Mobile data prices don’t get much lower than this
If you’re a mobile operator, you should hope that a competitor like Reliance Jio isn’t headed to your market.
India has emerged as the country with the lowest mobile data prices in the world. People pay on an average 18 rupees (about $0.25) for each GB of data, against a global average of 600 rupees (about $8), according to Cable, a UK company that compares fixed-line and mobile pricing worldwide.
Other countries highlighted by the report for offering very low data prices include Kyrgyzstan ($0.3), Kazakhstan ($0.5) and Ukraine ($0.5). On the flip side, the US and Canada have some of the most expensive prices, at $12.4 and $12.0 per GB respectively.
Few mobile operators could afford to provide services at such low prices, and it would appear that 25 cents is below the cost of delivering the data connectivity. Can the Indian market continue to sustain this practice?
Over the past few years, we’ve highlighted one player that completely shook up the Indian telecommunication market, changing the competitive dynamics. In 2016, Reliance Industries launched Reliance Jio with free or nearly free mobile services, causing a numbing effect on the telecom sector. Jio has pushed mobile data prices down sharply in the country.
Reliance Industries pumped in over $30 billion to build out a state-of-the-art 4G infrastructure and a pan-India fibre-optic network. Unlike its rivals, Reliance Industries could subsidize its fast telecom expansion using money from a conglomerate of companies involved in energy, chemicals and textiles among other industries.
It enticed consumers by offering Jio as an additional, and risk-free, service to their existing provider, as it promised free voice calls and cheap data services. Initially, these customers stayed because of brand loyalty, but gradually both Vodafone and Airtel users gave in to Jio’s cheaper rates. Competitors were forced to slash prices to prevent churn.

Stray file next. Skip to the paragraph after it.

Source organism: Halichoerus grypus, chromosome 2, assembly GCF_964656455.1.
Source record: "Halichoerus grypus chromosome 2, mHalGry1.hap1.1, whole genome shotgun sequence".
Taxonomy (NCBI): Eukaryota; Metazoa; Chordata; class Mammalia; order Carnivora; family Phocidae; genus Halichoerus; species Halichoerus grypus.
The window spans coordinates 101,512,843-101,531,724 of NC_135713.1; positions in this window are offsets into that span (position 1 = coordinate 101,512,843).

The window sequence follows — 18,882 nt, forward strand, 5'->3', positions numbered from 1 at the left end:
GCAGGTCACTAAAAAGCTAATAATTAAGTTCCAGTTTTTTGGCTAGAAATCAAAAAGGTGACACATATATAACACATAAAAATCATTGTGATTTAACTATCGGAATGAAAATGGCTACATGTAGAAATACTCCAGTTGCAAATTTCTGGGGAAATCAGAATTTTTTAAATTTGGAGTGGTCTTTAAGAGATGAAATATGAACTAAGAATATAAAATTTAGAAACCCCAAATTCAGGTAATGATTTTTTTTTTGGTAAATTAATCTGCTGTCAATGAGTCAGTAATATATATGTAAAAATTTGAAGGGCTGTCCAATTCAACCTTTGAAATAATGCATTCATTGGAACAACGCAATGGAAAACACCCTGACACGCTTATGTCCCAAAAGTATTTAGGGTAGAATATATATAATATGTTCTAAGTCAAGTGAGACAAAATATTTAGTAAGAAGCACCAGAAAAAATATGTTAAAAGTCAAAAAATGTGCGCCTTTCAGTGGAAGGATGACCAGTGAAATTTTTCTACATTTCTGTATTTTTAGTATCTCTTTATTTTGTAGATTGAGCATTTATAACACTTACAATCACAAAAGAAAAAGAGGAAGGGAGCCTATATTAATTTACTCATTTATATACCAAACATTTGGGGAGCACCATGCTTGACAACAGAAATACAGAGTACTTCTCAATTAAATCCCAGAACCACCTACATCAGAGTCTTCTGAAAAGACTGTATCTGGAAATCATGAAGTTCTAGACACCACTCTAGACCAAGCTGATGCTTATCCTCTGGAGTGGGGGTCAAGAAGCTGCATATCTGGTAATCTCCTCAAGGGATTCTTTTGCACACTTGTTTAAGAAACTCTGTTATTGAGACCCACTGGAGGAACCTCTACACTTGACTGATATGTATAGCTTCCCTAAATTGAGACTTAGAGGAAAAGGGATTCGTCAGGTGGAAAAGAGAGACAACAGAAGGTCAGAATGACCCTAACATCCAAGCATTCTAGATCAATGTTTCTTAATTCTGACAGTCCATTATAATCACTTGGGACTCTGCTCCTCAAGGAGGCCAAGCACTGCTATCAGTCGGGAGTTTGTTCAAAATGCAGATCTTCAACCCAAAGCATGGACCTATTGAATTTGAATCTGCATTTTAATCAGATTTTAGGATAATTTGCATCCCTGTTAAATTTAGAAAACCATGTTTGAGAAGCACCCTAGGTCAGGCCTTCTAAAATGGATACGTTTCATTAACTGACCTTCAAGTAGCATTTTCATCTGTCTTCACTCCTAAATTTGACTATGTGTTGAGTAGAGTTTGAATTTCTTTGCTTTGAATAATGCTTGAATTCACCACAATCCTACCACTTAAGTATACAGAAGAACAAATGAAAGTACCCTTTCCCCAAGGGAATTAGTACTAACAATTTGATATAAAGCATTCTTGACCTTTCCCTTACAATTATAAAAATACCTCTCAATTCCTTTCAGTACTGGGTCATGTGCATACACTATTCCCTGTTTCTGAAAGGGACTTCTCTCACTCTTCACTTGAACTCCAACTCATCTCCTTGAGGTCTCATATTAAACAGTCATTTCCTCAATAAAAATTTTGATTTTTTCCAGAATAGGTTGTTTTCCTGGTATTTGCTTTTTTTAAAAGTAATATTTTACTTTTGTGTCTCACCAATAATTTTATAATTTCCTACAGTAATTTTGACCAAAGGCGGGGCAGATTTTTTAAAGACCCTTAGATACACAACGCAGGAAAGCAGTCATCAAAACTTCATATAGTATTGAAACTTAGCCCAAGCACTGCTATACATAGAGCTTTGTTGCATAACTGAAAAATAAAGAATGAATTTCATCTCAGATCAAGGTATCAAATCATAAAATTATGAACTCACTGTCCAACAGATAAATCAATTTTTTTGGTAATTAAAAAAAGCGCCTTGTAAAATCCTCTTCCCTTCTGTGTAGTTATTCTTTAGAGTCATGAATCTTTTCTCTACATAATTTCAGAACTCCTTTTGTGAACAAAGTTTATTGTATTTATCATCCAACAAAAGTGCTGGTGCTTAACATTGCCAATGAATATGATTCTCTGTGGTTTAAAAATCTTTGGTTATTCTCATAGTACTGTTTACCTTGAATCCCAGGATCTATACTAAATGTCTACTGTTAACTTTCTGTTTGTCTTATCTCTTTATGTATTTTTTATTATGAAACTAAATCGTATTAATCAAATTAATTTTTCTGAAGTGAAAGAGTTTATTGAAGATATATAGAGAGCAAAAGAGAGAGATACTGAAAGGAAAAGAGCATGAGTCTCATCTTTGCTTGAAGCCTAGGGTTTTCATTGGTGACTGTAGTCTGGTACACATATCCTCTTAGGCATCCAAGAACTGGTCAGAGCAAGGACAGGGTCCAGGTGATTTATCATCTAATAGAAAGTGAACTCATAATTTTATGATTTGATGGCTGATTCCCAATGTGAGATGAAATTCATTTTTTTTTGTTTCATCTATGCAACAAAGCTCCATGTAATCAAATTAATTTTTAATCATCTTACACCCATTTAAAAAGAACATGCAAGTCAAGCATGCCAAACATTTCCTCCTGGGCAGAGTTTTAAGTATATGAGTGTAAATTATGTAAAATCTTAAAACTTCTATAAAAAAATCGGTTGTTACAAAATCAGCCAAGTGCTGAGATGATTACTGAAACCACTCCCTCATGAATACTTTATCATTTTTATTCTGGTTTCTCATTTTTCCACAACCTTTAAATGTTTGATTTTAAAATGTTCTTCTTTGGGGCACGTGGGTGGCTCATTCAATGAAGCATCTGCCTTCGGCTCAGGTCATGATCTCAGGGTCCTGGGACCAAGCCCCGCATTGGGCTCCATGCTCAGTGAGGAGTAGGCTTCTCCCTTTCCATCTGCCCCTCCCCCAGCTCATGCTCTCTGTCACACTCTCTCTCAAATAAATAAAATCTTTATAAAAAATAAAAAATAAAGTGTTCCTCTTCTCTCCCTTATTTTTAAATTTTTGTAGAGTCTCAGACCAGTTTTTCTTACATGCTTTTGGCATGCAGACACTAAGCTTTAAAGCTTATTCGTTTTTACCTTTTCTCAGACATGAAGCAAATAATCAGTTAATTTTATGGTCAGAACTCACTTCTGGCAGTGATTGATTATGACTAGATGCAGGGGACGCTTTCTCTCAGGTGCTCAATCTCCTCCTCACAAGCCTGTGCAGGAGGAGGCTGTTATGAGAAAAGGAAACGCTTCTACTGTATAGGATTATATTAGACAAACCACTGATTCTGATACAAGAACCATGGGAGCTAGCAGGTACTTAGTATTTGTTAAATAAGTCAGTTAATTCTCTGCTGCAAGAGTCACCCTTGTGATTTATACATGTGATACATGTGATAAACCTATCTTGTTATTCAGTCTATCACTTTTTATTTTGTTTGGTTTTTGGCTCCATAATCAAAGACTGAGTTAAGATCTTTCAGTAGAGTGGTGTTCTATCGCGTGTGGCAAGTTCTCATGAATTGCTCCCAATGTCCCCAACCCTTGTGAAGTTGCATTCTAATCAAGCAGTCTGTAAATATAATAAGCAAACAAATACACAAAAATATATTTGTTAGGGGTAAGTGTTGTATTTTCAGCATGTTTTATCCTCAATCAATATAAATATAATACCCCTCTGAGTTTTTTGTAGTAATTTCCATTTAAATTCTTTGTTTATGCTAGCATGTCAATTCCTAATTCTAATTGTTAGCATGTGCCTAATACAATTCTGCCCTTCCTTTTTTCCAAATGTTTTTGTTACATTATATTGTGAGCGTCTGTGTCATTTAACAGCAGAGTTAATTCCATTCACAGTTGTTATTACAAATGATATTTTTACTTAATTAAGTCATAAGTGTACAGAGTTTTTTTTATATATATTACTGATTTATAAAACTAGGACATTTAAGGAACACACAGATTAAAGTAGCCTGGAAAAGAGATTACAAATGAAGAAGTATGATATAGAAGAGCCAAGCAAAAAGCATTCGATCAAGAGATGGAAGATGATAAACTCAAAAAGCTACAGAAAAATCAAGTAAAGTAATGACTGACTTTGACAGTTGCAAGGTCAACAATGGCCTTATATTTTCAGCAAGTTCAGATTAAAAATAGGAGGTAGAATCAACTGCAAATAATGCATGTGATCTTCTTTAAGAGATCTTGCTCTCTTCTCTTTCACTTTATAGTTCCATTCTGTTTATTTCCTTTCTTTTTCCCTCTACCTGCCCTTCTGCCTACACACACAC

There were 10 telecom operators when Jio launched in 2016; now there are just four. In order to fund their spectrum purchases and operating costs, companies took on more debt, using this to stay afloat in the price-war. The service costs of debt further worsened their financial position, triggering a consolidation in the industry.
At the end of 2018, Jio had more than 280 million subscriptions. It controls about 25% of the overall market, has a share of LTE connections above 70% and a revenue share of close to 30%. Jio holds the third spot in the market, behind number-one player Vodafone Idea and Bharti Airtel, but its current trajectory could see it become India’s leader within a few years. Indeed, we predicted in 2017 that it would become a top-10 global mobile operator based on subscribers (see CCS Insight Predictions for 2018 and Beyond).
Along with Airtel, Vodafone and Idea Cellular, which merged in 2018, have complained to the Telecom Regulatory Association of India that Jio’s free voice calls and rock-bottom data rates are hurting the mobile industry by driving down revenue and profit needed to expand infrastructure. Although they make a valid point, consumers have benefited greatly from Jio’s entry.
The Jio effect has been profound in India. The country’s average monthly mobile data usage of 8GB per user is far ahead of developed countries including the US and the UK. Most of India has leapfrogged fixed-line data connectivity to mobile. This growth in consumption has been closely linked with the drop in prices. With an average of 10.5GB of data per user per month, Jio holds the 11th position among operators worldwide, according to a report by tefficient.
When Jio launched operations in 2016, it helped spark a digital revolution in India, and it’s difficult to find fault in that. The operator has the world’s first all IP-based network, and it rewrote the rules of the telecommunication sector in India almost overnight. The nation’s digital push has shown clear results already in e-commerce, financial technology and online video streaming. Mobile data is said to be the new oil, and this data will fuel future economic growth for India.
But now a certain maturity is settling in on the market. We believe Jio will pursue a less aggressive pricing strategy in 2019, as it lowers discounts to boost returns on its $30 billion investment. With telecom operator margins now wafer-thin, profit for the operators has shrunk to almost zero. This can’t be sustained in the longer term, particularly as operators begin to plan 5G networks. We expect mobile data prices to stabilize in 2019, and help the big three to stop the bleeding and return to their earlier glory days.
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